We made the move just in time.  Tuesday, the next batch of ducks started to hatch.

Here we go again!

14 02, 2020

Away from Miller Farm

By |2020-02-13T10:10:32-06:00February 14th, 2020|Uncategorized|0 Comments

A Blog by Chicken Wrangler Sara


Chicken Wrangler Sara is in San Antonio at the Texas Music Educators Association Convention where she will be reminded why she teaches and inspired to continue.

Please tune in next Friday for your regularly scheduled installment of Miller Farm Friday.

13 12, 2019

Miller Farm Friday Countdown to the most viewed blog of 2019

By |2019-12-09T11:50:33-06:00December 13th, 2019|Friday on the Miller Farm, Miller Farm Friday|0 Comments

Countdowns are supposed to build suspense. Are you excited to know which Miller Farm blog got the second most reads?

On July 7 2019 reader wanted to know about the shrinking household at Miller Farm. Not Quite Empty Nest

And, drum roll, please, for Chicken Wrangler Sara’s most read blog ….

On June 21, 2019, the most readers of 2019 read Gertie the Great White Whale.

 

This will be Chicken Wrangler Sara’s last blog post for 2019 before we head to our holiday break. See you in 2020.

6 12, 2019

Miller Farm Friday Countdown to the most viewed blog of 2019

By |2019-12-03T08:34:03-06:00December 6th, 2019|Friday on the Miller Farm, Miller Farm Friday|0 Comments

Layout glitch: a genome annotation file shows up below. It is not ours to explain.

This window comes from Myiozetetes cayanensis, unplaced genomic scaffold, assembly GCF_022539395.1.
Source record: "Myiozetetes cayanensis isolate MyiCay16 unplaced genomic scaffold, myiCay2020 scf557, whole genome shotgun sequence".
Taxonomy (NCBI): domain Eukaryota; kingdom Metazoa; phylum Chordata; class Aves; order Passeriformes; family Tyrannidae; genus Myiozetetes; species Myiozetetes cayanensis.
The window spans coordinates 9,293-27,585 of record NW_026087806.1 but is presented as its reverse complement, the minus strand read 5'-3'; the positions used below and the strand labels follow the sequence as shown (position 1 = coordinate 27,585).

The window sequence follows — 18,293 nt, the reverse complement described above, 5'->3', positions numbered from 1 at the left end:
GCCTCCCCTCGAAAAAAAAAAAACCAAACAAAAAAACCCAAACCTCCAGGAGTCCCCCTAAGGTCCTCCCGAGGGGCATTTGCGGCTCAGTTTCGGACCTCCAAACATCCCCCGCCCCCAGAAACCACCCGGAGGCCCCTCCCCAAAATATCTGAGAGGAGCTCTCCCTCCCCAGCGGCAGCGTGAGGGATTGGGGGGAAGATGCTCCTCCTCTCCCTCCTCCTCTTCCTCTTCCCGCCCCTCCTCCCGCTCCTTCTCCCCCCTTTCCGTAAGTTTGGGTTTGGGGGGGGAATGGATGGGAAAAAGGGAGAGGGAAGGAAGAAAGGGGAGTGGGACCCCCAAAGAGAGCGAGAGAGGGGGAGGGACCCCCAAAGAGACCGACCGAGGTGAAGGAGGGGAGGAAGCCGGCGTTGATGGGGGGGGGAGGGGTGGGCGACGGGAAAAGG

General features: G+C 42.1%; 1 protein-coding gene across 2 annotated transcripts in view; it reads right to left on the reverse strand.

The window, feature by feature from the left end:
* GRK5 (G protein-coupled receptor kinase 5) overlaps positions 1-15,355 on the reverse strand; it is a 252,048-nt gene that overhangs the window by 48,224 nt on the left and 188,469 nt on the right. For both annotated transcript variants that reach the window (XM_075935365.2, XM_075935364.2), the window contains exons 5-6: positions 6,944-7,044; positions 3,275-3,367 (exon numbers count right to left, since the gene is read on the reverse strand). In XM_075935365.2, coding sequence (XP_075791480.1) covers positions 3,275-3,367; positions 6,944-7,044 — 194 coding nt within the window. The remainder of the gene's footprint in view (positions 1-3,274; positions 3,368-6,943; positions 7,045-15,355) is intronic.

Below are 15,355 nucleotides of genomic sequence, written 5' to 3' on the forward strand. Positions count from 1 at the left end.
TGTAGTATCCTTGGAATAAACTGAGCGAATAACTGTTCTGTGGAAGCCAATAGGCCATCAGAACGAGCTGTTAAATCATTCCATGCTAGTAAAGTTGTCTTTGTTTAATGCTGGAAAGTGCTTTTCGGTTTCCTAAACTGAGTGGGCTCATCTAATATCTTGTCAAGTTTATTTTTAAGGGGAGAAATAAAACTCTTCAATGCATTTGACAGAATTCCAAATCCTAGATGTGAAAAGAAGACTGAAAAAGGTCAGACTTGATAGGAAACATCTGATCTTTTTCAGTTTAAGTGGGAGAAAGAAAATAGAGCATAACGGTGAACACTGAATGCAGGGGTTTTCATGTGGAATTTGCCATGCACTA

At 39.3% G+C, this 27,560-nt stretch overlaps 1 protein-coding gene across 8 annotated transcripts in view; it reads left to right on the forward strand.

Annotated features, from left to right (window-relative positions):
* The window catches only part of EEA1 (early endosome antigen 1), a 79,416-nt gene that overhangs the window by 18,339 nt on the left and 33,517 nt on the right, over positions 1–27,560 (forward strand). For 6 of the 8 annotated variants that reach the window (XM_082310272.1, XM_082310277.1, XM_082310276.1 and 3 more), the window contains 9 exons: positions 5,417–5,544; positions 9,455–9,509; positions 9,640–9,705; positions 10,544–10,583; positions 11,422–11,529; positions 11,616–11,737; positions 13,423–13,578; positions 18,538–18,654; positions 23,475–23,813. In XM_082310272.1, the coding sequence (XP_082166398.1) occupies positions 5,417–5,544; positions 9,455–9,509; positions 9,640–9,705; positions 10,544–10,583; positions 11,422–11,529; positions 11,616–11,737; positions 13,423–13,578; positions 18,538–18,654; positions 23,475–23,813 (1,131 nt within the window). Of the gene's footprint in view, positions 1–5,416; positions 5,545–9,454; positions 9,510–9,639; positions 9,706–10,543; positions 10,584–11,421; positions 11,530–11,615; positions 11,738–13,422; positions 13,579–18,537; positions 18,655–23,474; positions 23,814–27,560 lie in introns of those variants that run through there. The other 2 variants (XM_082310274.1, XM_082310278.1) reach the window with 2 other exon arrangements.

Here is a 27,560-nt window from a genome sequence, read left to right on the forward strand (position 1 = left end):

Today we’re starting a 3-2-1 countdown  reveal to Chicken Wrangler Sara’s most viewed blog this year.

December is a tough month if you’re a schoolteacher. Corralling students and getting ready for your own family Christmas preparations — it’s exhausting. Finding time to write is hard. Trust me I know.

This little diversion will provide Chicken Wrangler Sara with a holiday break from blog writing. But never fear, she’ll be back January 10 with fun stories from the farm and classroom.

I think you might be surprised which blogs, you the reader, viewed the most. I was.

Two blogs tied for 3rd Place.

April 19/19 Bees & Bluebonnets 

August 23, 2019  New Shoes

 

Just click on the blog title if you missed the original posting and/or want to read the blog again.

Next Friday we’ll discover which blog had the second most views.

1 02, 2019

A Dog and His Raccoon

By |2019-01-28T07:53:02-06:00February 1st, 2019|Friday on the Miller Farm, Miller Farm Friday|1 Comment

A Blog by Chicken Wrangler Sara

Tucker (first of our six dachshunds) loves toys, especially if they squeak. He has been known to pull the squeaker out of a toy in 5 minutes flat.

Rachel made it her mission to find a squeaky toy that can outlast Tucker.  It looks like she has succeeded:  Meet Raccoon-

Raccoon actually has two squeakers – one in the middle and one in the tail.  Both are still working which can get annoying first thing in the morning.

Raccoon regularly goes outside with Tucker.  He likes for someone to throw the toy but it doesn’t really go far.

Sometimes he leaves Raccoon outside and it rains and Raccoon has to get a bath. Tucker is quite distressed to be without Raccoon, so Rachel has several back-up squeaky toys that help distract him.

Tucker is always happy to see Raccoon again. He really didn’t understand why it had to be clean.

Now when he comes in without Raccoon we tell him “Go get your toy” and he goes back out to find it.

After all, a dog needs to have his raccoon with him at all times.

28 09, 2018

Quiet on the Farm

By |2018-09-27T08:21:40-05:00September 28th, 2018|Friday on the Miller Farm, Miller Farm Friday|0 Comments

A  Blog by Chicken Wrangler Sara

I developed a great system for feeding the ducks who, by the way, eat cat food. During the day if I threw it out, the chickens would eat it.  If I waited until the sun went down and the chickens were in the coop, I could throw cat food to the ducks and they could eat in peace.